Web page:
﻿ The Motion-Law Coefficients

# The Motion-Law Coefficients

## MOTION LAWS COEFFICIENTS: Cv ,Ca, Cj,Cc ,Pc

We can compare Traditional Motion-Laws with their 'Motion Law Coefficients DE: Kennwert'.

To obtain a Motion Law Coefficient, we normalize the motions, so that the X-axis has a range from 0 to 1, and the Y-axis position graph also has a range of 0 to 1.  Then, the motion-derivatives of the functions automatically become normalised values.

The three Motion-Law Coefficients, Cv , Ca , and Cj , which are the maximum velocity, acceleration and jerk that a motion-law has when the range of the output [linear or angular unit] and input = '1' [second].

 • Velocity Coefficient, Cv = Maximum Velocity of a motion-law when the output has a stroke and period of '1'.
 • Acceleration Coefficient, Ca = Maximum Acceleration of a motion-law when the output has a stroke and period of '1'.
 • Jerk Coefficient, Cj = Maximum Jerk of a motion-law when the output has a stroke and period of '1'.
 • Dynamic Torque Coefficient, CT = Maximum of the Product of Velocity X Acceleration of a motion-law when the output has a stroke and period of '1'.

### Actual Velocity and Actual Acceleration

To calculate the actual velocity and acceleration when the stroke and period are not '1':

 • Actual Maximum Velocity = Cv × Actual Stroke ÷ Actual Period
 • Actual Maximum Acceleration = Ca × Actual Stroke ÷ Actual Period2
 • Actual Maximum Jerk = Cj × Actual Stroke ÷ Actual Period3

### Input Torque Coefficient, Cc

The Input Torque Coefficient, Cc [also given as 'Q' in indexer catalogues. However, we use Q as the 'inertia ratio' [See the MechDesigner manual].

 • Input Torque Coefficient, Cc = max(vi × ai)/Ca
 Note: Like acceleration, it is not only the absolute maximum of the Torque given by the 'Input Torque Coefficient', but also how quickly the torque changes from a 'positive' to a 'negative' torque - 'rate of change of Torque', particularly at crossover from Acceleration to Deceleration'. A positive Torque on the cam-shaft will tend to 'wind-up' [twist] the cam-shaft, and similarly, the cam-shaft will 'wind-down' in the other direction during negative Torque on the cam-shaft. When the change in torque at the 'cross-over' is rapid, then the winding and unwinding of the shaft in one direction and then the other is also rapid. The load on the motor that drives the shaft reduces to zero, and then, worse, the load then drives the motor [when the efficiency of the drive is high]. There is then a greater tendency for the input transmission to 'over-run', or increase its speed. If the cam-shaft increases its speed, then the load also moves more quickly, and the torque fluctuation also increases.

### Power Coefficient, Pc

When Torque and Angular Velocity are constant, then Power is P = τ × ω

Similarly, when Linear Force and Linear Velocity are constant, then Power is:

P = F × v

Clearly, when the Torque and Angular Velocity [or Force and Linear Velocity] both change continuously throughout the motion, the instantaneous Power also changes continuously.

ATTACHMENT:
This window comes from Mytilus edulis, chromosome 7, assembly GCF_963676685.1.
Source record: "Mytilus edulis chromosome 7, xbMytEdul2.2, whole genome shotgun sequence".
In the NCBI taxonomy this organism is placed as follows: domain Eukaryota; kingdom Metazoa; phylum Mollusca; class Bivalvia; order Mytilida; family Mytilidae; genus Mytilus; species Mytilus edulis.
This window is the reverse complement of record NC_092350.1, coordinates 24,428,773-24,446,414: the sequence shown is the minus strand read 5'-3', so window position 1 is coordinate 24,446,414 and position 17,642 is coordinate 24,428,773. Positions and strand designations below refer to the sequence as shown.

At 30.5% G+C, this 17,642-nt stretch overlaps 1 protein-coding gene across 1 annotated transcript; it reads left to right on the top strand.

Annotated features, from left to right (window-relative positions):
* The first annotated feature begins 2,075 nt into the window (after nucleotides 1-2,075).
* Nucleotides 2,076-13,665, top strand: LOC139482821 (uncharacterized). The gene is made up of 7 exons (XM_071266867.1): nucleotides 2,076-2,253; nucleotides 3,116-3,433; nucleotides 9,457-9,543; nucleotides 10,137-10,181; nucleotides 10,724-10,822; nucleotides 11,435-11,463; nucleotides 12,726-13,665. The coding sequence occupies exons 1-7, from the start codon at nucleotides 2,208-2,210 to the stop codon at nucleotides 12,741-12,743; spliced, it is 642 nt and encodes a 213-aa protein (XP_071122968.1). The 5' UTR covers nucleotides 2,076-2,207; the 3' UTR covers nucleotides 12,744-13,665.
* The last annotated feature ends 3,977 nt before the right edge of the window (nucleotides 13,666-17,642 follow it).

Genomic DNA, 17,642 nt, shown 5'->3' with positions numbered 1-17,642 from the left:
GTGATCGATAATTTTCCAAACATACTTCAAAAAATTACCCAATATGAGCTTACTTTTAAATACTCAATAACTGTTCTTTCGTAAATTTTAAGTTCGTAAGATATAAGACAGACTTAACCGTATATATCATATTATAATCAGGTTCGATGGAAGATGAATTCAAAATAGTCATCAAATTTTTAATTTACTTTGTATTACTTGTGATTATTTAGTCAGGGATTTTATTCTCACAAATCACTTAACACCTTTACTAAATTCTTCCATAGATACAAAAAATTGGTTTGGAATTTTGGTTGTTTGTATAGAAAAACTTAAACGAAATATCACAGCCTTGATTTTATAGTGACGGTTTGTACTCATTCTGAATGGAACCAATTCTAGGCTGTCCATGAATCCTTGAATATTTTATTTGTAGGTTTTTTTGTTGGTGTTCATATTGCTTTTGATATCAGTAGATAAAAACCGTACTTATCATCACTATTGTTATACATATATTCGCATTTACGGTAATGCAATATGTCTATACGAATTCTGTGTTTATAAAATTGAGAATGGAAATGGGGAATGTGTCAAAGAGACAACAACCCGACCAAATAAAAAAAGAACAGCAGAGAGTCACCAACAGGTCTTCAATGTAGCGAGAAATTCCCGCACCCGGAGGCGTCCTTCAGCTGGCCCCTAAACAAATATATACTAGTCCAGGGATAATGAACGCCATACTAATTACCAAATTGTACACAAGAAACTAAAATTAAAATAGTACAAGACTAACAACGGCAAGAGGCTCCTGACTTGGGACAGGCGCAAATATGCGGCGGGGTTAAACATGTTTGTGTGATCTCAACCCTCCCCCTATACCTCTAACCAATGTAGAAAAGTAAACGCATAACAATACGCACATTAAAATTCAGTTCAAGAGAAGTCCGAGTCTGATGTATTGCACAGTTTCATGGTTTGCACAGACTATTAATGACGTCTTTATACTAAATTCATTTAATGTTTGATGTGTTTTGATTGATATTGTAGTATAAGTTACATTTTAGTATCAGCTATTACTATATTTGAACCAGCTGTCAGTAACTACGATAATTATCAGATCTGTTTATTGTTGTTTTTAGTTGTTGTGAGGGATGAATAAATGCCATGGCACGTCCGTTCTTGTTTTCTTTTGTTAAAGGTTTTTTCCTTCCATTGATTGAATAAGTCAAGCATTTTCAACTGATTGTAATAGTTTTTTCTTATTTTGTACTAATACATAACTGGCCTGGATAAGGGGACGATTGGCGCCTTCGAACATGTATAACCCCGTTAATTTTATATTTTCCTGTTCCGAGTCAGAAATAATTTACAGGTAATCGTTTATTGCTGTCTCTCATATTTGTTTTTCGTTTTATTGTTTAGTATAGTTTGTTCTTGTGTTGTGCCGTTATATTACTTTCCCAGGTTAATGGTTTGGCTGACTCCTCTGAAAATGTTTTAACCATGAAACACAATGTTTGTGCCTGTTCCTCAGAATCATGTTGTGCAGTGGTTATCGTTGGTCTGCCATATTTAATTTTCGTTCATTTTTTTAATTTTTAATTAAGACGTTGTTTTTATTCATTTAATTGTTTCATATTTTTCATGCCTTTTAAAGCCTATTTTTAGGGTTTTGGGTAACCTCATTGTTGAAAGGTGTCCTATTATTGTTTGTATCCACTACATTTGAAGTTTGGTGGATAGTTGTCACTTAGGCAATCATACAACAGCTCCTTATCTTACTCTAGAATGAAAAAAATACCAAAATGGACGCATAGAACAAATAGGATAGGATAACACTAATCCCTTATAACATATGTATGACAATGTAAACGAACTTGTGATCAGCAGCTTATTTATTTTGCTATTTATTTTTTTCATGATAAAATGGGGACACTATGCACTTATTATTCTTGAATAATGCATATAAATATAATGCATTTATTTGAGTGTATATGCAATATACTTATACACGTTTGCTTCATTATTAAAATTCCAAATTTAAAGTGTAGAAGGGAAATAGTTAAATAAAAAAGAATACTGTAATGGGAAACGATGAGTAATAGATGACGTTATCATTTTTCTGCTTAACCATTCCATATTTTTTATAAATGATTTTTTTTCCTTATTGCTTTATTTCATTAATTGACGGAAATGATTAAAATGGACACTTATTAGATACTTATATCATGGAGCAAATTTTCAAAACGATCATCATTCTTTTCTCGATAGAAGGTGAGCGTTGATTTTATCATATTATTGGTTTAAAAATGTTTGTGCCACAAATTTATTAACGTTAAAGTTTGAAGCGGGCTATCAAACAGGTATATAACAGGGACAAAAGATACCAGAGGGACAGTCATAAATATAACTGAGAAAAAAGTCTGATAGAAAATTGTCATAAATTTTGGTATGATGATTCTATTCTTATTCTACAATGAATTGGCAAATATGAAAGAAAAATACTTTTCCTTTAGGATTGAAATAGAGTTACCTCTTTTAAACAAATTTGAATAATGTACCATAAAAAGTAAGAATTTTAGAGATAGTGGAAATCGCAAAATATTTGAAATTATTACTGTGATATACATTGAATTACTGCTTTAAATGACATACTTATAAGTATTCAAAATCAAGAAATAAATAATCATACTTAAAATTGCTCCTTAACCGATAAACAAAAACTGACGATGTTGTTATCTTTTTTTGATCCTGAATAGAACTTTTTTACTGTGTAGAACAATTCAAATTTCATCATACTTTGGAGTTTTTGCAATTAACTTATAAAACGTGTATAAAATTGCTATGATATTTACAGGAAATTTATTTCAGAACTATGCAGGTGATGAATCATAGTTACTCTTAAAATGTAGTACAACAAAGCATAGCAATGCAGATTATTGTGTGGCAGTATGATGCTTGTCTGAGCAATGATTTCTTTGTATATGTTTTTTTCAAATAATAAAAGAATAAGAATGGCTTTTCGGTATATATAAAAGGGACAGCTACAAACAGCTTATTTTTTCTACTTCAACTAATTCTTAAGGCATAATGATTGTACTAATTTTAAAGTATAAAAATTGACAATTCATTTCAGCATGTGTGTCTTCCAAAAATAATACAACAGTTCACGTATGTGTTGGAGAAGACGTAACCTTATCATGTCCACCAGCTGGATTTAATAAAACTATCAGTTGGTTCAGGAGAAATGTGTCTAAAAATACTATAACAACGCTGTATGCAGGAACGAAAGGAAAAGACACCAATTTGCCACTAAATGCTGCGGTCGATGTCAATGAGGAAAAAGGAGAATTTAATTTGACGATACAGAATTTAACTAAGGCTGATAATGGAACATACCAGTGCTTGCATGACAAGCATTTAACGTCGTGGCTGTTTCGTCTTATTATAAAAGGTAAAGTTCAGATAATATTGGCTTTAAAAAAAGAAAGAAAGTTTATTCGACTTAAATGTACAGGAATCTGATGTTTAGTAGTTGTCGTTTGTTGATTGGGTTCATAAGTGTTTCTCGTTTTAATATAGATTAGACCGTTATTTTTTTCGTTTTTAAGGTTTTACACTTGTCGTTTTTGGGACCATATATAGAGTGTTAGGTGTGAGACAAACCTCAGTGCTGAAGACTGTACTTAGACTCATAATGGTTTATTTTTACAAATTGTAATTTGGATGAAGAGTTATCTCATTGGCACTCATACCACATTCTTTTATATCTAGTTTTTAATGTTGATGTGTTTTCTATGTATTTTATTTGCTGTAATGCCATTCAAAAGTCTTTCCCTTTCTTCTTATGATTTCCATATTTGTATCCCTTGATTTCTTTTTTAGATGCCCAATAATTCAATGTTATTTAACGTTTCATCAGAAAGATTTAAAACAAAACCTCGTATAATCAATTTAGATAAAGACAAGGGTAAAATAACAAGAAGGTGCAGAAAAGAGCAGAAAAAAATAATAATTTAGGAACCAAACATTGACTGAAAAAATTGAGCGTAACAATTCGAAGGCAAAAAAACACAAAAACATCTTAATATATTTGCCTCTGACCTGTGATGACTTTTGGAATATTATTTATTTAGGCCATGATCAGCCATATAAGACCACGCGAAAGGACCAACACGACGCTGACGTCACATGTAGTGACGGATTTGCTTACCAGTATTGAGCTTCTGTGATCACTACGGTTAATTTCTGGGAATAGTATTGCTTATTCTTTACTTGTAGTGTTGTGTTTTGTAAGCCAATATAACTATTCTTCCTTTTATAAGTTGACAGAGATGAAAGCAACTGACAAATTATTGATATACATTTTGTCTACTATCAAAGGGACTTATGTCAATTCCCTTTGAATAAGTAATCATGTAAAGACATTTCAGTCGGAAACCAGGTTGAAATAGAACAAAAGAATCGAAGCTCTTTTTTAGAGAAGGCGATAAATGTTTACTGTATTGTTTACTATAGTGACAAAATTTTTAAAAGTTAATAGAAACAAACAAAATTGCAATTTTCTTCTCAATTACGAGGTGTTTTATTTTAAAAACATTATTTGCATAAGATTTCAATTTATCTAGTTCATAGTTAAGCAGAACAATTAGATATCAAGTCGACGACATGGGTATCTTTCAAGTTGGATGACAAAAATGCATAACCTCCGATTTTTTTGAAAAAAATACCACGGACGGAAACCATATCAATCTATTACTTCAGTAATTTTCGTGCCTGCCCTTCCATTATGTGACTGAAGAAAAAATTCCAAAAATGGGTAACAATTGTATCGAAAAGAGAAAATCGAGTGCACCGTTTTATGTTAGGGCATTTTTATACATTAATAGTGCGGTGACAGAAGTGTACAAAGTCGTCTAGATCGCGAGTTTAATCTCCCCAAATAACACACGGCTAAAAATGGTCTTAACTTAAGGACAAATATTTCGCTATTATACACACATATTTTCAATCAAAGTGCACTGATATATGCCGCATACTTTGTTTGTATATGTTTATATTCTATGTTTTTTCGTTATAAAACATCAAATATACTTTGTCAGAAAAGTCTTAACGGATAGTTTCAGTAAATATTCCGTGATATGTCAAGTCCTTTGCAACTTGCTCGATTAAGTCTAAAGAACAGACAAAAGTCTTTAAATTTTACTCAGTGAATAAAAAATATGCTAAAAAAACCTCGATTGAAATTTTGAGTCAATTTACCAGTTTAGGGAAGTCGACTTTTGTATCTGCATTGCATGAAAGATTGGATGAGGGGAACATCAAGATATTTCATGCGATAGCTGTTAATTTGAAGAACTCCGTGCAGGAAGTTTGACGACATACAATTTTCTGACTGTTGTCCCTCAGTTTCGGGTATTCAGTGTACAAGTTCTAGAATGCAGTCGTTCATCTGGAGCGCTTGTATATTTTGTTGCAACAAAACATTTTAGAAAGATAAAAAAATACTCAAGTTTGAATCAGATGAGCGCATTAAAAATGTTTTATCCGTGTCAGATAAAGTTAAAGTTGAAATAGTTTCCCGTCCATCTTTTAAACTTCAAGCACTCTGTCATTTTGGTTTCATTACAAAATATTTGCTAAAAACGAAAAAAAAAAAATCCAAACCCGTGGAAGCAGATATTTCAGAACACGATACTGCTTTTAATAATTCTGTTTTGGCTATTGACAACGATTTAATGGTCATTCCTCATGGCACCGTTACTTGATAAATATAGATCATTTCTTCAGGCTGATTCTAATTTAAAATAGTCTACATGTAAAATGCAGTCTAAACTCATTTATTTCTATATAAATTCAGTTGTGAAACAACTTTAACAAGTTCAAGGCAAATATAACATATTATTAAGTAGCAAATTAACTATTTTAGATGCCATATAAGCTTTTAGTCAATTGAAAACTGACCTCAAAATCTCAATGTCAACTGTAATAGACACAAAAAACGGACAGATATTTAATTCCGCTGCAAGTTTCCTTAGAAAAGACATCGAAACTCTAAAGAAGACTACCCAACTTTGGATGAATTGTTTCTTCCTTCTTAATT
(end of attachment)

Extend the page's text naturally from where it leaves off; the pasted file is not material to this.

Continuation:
Thus, if we use the suffix 'i' to indicate any instant in the motion, then the 'instantaneous' Power is:

Pi = τi × ωi,

or

Pi = Fi × vi

Torque and Force are found from instantaneous values of reflected inertia and acceleration.

 • Acceleration changes throughout the motion.
 • Reflected Inertia is the inertia referred back to the Power Source [usually the Drive Motor or Servomotor]. This would vary for any mechanism that has a variable transmission ratio between the drive and payload. Again, in the general case, the reflected inertia varies throughout the motion.

τi = Ii × αi,

or

Fi = mi × ai

When Reflected Inertia or Mass are not a function of the motion, the Power Coefficient is normalized by ignoring their values. We can use the instantaneous values of angular acceleration and linear acceleration. Thus:

### MOTION COEFFICIENTS OF THE TRADITIONAL MOTION-LAWS

Motion-Law Name

Non-dimensional Maximum Velocity

Cv

Non-dimensional Maximum Acceleration

Ca

Non-dimensional Input Torque Coefficient

Cc

Non-dimensional Power Coefficient

Pc

Constant Acceleration, Parabolic

2

4

2

8

Simple Harmonic

1.570796 (π/2)

4.934803 (π2/2)

0.785

3.8758

Cycloidal

2

6.283185

1.298

8.1621

Modified Trapezoid

2

4.888124

1.655

8.0894

Polynomial 3-4-5

1.875

5.773503

1.159

6.6925

Polynomial 4-5-6-7

2.1875

7.5132

1.431

10.750

Modified Sine

1.759603

5.527957

0.987

5.4575

### SINE-CONSTANT-COSINE ACCELERATION (SCCA) with CONSTANT VELOCITY

Edit the Segment Parameters (Fractions) of the (SCCA) Motion Law to give many of the popular motion cam-laws for industrial cams. The most common variations are symmetrical, with a zero-acceleration / constant-velocity in the middle-section of the motion. This tends to r

Enter the Segment-Parameters, indicated below, in the boxes in the Segment Editor.

Motion Law Name

Coefficients

SCCA Parameters (Factors)

Velocity Coefficient

Cv

Acceleration Coefficients

Ca

a

b

c

Modified-Sine

CV 0%

1.760

5.528

0.25

0

0.75

Modified-Sine
CV 20%

1.528

5.999

0.2

0

0.6

Modified-Sine
CV 33%

1.404

6.616

0.1667

0

0.5

Modified-Sine
CV 50%

1.275

8.0127

0.125

0

0.375

Modified-Sine
CV 66%

1.168

11.009

0.0833

0

0.25

Cycloidal
CV 50%

1.333

8.378

0.25

0

0.25

Trapezoidal Velocity CV 33%

1.5

4.5

0

0.6667

0

### 3-HARMONIC MOTION-LAWS

Edit the Segment Parameters of the Triple Harmonic Motion Law to give alternatives to some of the popular motion-laws.

Enter the Segment-Parameters for each Harmonic in the boxes in the Segment Editor.

Motion Law Name

Coefficients

Harmonic

Velocity Coefficient

Cv

Acceleration Coefficients

Ca

1st

2nd

3rd

3-Harmonic
Modified Trapezoidal

2.0

5.16

5.96

0

0.9696

3-Harmonic
Modified Sine

1.72

6.07

5.1968

1.7690

0.6057

3-Harmonic
Zero-Jerk at Crossover

2.0

9.42

9*Π/4

0

-3*Π/4

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